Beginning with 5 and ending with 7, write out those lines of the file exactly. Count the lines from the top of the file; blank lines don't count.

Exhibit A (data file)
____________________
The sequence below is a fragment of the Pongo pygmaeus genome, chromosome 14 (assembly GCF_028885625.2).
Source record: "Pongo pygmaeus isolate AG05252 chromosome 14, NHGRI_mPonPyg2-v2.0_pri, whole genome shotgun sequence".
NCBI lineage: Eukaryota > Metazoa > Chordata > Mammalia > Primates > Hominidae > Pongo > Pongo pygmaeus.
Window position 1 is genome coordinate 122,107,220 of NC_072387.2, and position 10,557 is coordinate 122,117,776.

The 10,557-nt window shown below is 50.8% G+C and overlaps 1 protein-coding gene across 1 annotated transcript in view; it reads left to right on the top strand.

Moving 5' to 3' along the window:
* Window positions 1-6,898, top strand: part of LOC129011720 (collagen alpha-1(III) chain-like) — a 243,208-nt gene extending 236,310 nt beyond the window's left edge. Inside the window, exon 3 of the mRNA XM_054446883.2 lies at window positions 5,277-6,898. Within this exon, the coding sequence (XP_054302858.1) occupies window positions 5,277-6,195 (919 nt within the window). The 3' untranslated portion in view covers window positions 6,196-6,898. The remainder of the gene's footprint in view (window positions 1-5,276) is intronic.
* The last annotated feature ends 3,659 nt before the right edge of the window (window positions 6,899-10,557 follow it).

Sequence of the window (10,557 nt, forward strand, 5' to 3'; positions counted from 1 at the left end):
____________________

The 10,557-nt window shown below is 50.8% G+C and overlaps 1 protein-coding gene across 1 annotated transcript in view; it reads left to right on the top strand.

Moving 5' to 3' along the window:
* Window positions 1-6,898, top strand: part of LOC129011720 (collagen alpha-1(III) chain-like) — a 243,208-nt gene extending 236,310 nt beyond the window's left edge. Inside the window, exon 3 of the mRNA XM_054446883.2 lies at window positions 5,277-6,898. Within this exon, the coding sequence (XP_054302858.1) occupies window positions 5,277-6,195 (919 nt within the window). The 3' untranslated portion in view covers window positions 6,196-6,898. The remainder of the gene's footprint in view (window positions 1-5,276) is intronic.